So another College Football Season is done. Time to revisit my Bowl Championship System:
A few years ago, I invented my own Bowl Championship Points system in response to the Bowl Championship Cup. You can read all about it here, including my now hilarious prediction that the 2013 national title game would be a close matchup. The basic idea is that the Championship Cup was silly, as evidenced by ESPN abandoning it. It decides which conference “won” the bowl season by straight win percentage with three or more bowls. So it is almost always won by a mid-major conference that wins three or four bowls. The Mountain West has claimed five of them, usually on the back of a 4-2 or 3-1 record.
My system awards points to conferences that play in a lot of bowls and a lot of BCS bowls. As such, it is possible for a mid-major to win, but they have to have a great year. The Mountain West won in 2010-2011, when they won four bowls including a BCS game. But it will usually go to a major conference.
Here are the winners of the Bowl Championship Points system for the time I’ve been keeping it.
1998-1999: Big Ten (12 points, 5-0, 2 BCS wins)
1999-2000: Big Ten (10 points, 5-2, 2 BCS wins)
2000-2001: Big East (8 points, 4-1, 1 BCS win)
2001-2002: SEC (9 points, 5-3, 2 BCS wins)
2002-2003: Big Ten (9 points, 5-2, 1 BCS win)
2003-2004: ACC/SEC (9 points each)
2004-2005: Big 12 (6 points, 4-3, 1 BCS win)
2005-2006: Big 12 (8 points, 5-3, 1 BCS win)
2006-2007: Big East/SEC (11 points each)*
2007-2008: SEC (14 points, 7-2, 2 BCS wins)
2008-2009: SEC/Pac 12 (11 points each)*
2009-2010: SEC (10 points, 6-4, 2 BCS wins)
2010-2011: Mountain West (8 points, 4-1, 1 BCS win)
2011-2012: Big 12 (11 points, 6-2, 1 BCS Win)
2012-2013: SEC (10 points, 6-3, 1 BCS win)
2013-2014: SEC (11 points, 7-3, 0 BCS wins)
(*In 2006-7, the Big East went 5-0 in bowls. But the SEC went 6-3, with two BCS wins and a national title. To my mind, that was equally impressive.)
(**In 2008-9, the Pac 12 went 5-0 in bowls. But the SEC went 6-2, with a BCS win and a national title. Again, depth is important to winning the points system.)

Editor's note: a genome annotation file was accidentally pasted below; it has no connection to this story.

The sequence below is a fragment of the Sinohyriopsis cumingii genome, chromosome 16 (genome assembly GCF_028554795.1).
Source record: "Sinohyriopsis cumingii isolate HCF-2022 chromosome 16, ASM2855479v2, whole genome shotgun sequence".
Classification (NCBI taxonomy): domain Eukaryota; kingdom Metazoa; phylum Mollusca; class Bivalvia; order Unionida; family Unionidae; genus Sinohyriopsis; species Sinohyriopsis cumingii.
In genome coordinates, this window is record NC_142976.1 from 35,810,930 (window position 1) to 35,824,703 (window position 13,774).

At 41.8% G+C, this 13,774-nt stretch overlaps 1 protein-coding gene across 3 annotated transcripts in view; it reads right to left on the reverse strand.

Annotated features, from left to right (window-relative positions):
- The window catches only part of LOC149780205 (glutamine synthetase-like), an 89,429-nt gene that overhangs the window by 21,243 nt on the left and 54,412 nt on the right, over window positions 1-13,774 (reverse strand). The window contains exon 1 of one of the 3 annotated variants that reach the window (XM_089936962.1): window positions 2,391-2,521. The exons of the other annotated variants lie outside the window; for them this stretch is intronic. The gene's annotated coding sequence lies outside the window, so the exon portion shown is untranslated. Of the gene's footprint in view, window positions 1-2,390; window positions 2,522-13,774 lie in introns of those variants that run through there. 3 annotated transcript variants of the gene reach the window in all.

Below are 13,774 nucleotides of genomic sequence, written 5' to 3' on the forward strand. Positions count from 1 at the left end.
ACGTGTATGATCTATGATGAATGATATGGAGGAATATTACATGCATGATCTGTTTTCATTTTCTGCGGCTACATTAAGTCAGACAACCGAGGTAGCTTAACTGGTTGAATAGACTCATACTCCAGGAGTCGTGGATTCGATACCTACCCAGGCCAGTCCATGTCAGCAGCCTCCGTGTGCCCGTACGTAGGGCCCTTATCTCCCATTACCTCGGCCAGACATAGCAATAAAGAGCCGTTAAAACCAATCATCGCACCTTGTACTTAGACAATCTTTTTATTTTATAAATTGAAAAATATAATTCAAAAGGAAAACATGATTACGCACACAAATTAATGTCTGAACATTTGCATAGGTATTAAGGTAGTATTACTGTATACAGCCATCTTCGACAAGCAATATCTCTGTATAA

I have long been saying that the SEC’s dominance was waning, based on the points system. They had a good year last year, but their performance had slowly been declining from its 2008 peak. And to the extent that the SEC did dominate, it was a result of being one of the only conferences that played defense, not “SEC speed”. Last year, I saw the Pac 12 rising and predicted we were moving toward two super-conferences — the SEC and the Pac 12 — dominating the college football scene. But this year, the Big Ten moved into the discussion. In retrospect, that’s not surprising given that two of their best Bowl teams were able to play again.
So who wins for 2014? Based on the points, the title is split between the Big 10 and the Pac 12. The Pac 12 went 6-3 with one playoff win. The Big 10 went 6-5 with three playoff wins. As a tie-breaker, I’m perfectly willing to give the title to the Big 10 based on Ohio State winning the championship. While they were barely above .500, I think the outstanding performance of their top teams is more impressive than Conference USA’s 4-1 performance in lesser bowls, which would have won the Bowl Championship Cup.
But what really jumps out this year is the parity. The SEC went 7-5 for nine points as well. Conference USA went 4-1 for seven points. For the first time since 2010-11, no conference had negative points. I think it’s safe to say that the Big Ten is back and can now claim, along with the SEC and Pac 12, to be one of the best conferences in the country. That’s good for the Big Ten. But I also think it’s good for college football. We’re better off when the game is competitive.